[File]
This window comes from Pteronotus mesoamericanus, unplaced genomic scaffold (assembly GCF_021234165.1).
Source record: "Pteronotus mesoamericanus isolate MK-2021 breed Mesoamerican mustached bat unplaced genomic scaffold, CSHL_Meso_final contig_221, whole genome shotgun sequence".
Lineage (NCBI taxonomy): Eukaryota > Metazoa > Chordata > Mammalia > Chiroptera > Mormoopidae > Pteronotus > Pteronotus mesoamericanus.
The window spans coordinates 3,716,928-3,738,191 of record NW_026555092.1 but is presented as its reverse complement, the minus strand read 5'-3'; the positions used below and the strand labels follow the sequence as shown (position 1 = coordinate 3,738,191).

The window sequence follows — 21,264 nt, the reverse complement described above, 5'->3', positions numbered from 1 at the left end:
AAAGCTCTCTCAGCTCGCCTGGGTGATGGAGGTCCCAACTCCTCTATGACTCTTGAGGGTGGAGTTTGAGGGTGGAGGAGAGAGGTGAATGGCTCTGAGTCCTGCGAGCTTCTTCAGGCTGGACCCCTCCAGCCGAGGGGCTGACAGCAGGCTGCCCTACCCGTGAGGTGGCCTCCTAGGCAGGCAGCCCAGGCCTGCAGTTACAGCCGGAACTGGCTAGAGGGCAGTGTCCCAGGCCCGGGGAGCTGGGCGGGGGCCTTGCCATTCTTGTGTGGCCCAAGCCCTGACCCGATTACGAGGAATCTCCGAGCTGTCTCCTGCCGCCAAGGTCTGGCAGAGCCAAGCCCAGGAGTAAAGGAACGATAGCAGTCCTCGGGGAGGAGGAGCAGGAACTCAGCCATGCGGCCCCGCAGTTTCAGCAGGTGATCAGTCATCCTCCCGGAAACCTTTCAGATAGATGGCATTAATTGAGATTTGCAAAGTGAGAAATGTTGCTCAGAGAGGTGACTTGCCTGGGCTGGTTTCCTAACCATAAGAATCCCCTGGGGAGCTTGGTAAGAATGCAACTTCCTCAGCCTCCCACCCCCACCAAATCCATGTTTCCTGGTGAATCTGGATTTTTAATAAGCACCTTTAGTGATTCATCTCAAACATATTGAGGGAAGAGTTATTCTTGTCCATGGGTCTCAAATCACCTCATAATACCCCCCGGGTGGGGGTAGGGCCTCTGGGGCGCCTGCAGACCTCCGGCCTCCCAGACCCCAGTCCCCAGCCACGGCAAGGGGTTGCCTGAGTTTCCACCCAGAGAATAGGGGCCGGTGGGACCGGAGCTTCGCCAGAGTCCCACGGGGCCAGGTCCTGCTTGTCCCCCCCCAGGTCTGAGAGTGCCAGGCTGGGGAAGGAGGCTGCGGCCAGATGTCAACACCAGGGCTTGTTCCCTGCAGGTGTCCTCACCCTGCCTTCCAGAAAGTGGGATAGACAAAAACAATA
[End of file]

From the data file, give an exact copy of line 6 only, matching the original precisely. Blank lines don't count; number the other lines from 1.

AAAGCTCTCTCAGCTCGCCTGGGTGATGGAGGTCCCAACTCCTCTATGACTCTTGAGGGTGGAGTTTGAGGGTGGAGGAGAGAGGTGAATGGCTCTGAGTCCTGCGAGCTTCTTCAGGCTGGACCCCTCCAGCCGAGGGGCTGACAGCAGGCTGCCCTACCCGTGAGGTGGCCTCCTAGGCAGGCAGCCCAGGCCTGCAGTTACAGCCGGAACTGGCTAGAGGGCAGTGTCCCAGGCCCGGGGAGCTGGGCGGGGGCCTTGCCATTCTTGTGTGGCCCAAGCCCTGACCCGATTACGAGGAATCTCCGAGCTGTCTCCTGCCGCCAAGGTCTGGCAGAGCCAAGCCCAGGAGTAAAGGAACGATAGCAGTCCTCGGGGAGGAGGAGCAGGAACTCAGCCATGCGGCCCCGCAGTTTCAGCAGGTGATCAGTCATCCTCCCGGAAACCTTTCAGATAGATGGCATTAATTGAGATTTGCAAAGTGAGAAATGTTGCTCAGAGAGGTGACTTGCCTGGGCTGGTTTCCTAACCATAAGAATCCCCTGGGGAGCTTGGTAAGAATGCAACTTCCTCAGCCTCCCACCCCCACCAAATCCATGTTTCCTGGTGAATCTGGATTTTTAATAAGCACCTTTAGTGATTCATCTCAAACATATTGAGGGAAGAGTTATTCTTGTCCATGGGTCTCAAATCACCTCATAATACCCCCCGGGTGGGGGTAGGGCCTCTGGGGCGCCTGCAGACCTCCGGCCTCCCAGACCCCAGTCCCCAGCCACGGCAAGGGGTTGCCTGAGTTTCCACCCAGAGAATAGGGGCCGGTGGGACCGGAGCTTCGCCAGAGTCCCACGGGGCCAGGTCCTGCTTGTCCCCCCCCAGGTCTGAGAGTGCCAGGCTGGGGAAGGAGGCTGCGGCCAGATGTCAACACCAGGGCTTGTTCCCTGCAGGTGTCCTCACCCTGCCTTCCAGAAAGTGGGATAGACAAAAACAATA